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Rock Photographer Paul Natkin Talks 'Superstars' Exhibit: The Days Of Full Access, Judas Priest And Big Macs With Motörhead

By Carrie McGath in Arts & Entertainment on May 31, 2015 4:00PM

Paul Natkin being interviewed at the Ed Paschke Art Center./ Photo by Vesna K. Stelcer

After shooting a tennis match in Evanston in 1976, Chicago photographer Paul Natkin got into his car and turned on the radio. The station said that a little-known Blues guitarist was going to be playing at a venue near where he was at that moment. A fan of the Blues and a tireless, passionate photographer, Natkin headed to the venue and was given full access to photograph that then-little-known artist, Bonnie Raitt.

"I go to the backstage door and the guard said, 'Oh, you're with the press, do anything you want, just don't get on stage.'" He wasn't with the press, but he was hooked after shooting that show.

That is precisely where the story of this famous rock photographer begins, which is encapsulated in a new gallery, Superstars, at the Ed Paschke Arts Center.

The exhibition showcases many of his portraits as well as his kinetic live concert photographs, including subjects such as Prince, Judas Priest and John Lee Hooker.

Natkin knew Ed Paschke and has kept in contact with his son and told us how honored he is to have his work in the same space as the late local artist. "I tried to honor Ed by putting together a cool show." And it is definitely cool, to say the least. The historical value of it is incredible and significant as well. The majority of these works are from 1994 or prior, the glory years of concert photography.

Installation View at the Ed Paschke Center./ Photo by Vesna K. Stelcer

The son of a sports photographer, Natkin's photography career started in the sports arena. After finding out the perks his dad was receiving to shoot these events, he became interested and eventually followed in his footsteps. After that Bonnie Raitt show, though, Natkin knew the arena where he belonged in the long-term was music arenas, and he has since become one of the most prolific and well-known concert photographers with his work gracing the covers of Creem, Spin, Hit Parader and countless others.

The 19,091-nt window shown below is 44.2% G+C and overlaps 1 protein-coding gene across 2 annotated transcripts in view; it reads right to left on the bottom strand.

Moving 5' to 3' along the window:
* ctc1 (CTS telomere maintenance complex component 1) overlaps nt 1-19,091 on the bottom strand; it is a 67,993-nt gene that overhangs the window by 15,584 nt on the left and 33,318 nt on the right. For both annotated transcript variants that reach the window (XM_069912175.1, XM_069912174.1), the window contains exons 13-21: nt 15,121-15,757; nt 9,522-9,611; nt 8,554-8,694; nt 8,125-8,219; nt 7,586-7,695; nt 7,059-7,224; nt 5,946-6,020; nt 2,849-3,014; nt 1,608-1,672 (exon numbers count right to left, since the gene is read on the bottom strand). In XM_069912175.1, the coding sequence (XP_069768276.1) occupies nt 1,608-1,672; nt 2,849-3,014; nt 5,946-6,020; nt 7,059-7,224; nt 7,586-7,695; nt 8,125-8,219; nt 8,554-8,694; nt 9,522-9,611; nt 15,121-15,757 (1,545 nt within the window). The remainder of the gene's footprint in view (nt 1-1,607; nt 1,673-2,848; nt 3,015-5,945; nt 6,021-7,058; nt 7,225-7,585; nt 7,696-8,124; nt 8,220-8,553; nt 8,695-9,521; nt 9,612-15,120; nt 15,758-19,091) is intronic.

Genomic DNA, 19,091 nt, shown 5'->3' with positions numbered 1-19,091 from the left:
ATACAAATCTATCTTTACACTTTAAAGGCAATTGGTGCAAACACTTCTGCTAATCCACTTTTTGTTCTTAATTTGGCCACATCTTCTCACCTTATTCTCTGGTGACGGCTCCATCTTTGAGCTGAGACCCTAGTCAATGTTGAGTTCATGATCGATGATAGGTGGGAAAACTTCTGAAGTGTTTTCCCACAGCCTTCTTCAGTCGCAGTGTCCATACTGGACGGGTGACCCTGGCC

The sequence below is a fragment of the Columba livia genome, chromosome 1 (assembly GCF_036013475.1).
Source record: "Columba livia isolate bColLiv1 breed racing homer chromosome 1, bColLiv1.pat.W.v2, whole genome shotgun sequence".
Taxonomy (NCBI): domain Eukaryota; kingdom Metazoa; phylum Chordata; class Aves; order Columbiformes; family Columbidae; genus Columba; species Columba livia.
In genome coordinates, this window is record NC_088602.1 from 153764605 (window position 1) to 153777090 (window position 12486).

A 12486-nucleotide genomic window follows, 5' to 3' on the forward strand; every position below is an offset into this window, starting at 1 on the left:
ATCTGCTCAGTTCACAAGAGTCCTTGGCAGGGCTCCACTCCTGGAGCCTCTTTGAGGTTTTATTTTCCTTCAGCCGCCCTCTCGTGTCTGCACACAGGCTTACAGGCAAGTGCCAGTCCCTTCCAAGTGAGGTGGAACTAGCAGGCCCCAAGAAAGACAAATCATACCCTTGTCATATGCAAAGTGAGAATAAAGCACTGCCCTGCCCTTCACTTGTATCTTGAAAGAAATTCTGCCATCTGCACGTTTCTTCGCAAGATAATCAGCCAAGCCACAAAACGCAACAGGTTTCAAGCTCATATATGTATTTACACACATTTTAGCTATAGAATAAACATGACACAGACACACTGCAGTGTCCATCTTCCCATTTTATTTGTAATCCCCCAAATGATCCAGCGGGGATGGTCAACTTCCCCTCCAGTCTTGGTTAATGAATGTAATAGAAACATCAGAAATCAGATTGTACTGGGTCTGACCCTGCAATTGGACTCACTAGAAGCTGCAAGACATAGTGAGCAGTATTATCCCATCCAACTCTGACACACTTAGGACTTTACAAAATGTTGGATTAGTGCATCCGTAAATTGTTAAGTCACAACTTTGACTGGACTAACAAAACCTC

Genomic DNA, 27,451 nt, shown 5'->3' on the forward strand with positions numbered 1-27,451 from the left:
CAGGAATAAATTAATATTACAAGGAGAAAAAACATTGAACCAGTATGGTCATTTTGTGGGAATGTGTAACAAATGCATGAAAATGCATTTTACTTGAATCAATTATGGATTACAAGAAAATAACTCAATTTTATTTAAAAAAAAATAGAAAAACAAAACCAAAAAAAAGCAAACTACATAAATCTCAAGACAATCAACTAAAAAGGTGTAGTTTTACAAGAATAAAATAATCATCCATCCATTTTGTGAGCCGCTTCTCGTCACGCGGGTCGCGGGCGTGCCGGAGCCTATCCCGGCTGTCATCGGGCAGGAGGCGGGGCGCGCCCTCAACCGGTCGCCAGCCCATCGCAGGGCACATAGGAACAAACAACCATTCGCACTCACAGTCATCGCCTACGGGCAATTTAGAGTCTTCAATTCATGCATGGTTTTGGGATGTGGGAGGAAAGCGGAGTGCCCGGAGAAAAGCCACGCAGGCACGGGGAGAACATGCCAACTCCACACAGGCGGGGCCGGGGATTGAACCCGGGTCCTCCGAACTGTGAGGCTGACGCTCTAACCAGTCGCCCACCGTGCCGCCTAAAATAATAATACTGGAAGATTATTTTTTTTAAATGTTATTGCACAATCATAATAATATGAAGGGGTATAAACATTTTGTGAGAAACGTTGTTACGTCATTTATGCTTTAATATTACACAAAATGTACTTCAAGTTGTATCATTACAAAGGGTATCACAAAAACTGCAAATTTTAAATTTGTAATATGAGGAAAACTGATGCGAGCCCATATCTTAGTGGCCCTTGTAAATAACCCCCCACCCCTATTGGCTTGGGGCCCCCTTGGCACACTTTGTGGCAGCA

Sitting in the middle of Kuma's busy dining room where the blasting black metal infuses the atmosphere as much as the burgers do, we talked to Natkin about his career. It was a discussion about access that was peppered with great little anecdotes about many of the artists he has captured, which were numerous back in the day but in today's morphing industry are harder to come by. Sweet and unpretentious, Natkin talks about the music industry with the same bluntness he employs in advising young photographers who are aspiring to earn a living as he has, telling them it is nearly impossible these days and most of that, simply, is a lack of access.

The irony, he said, is that the photographers today typically have only three songs to shoot a show and are often made to stand far away or shoot from awkward spots in the venue while audience members with smartphones and iPads can shoot the show from start to finish. This three-song rule is relatively recent, so for the majority of Natkin's career he had the joy and fortune to photograph entire sets and the results of that are incredible. Bruce Springsteen basically started the change in access after a show at Madison Square Garden in the early 1980s, where incessant flashbulbs from the paparazzi distracted the musician during his set. By the next day's show, the three-song rule started and began to take root as a standard rule.

Prince./ Photo by Paul Natkin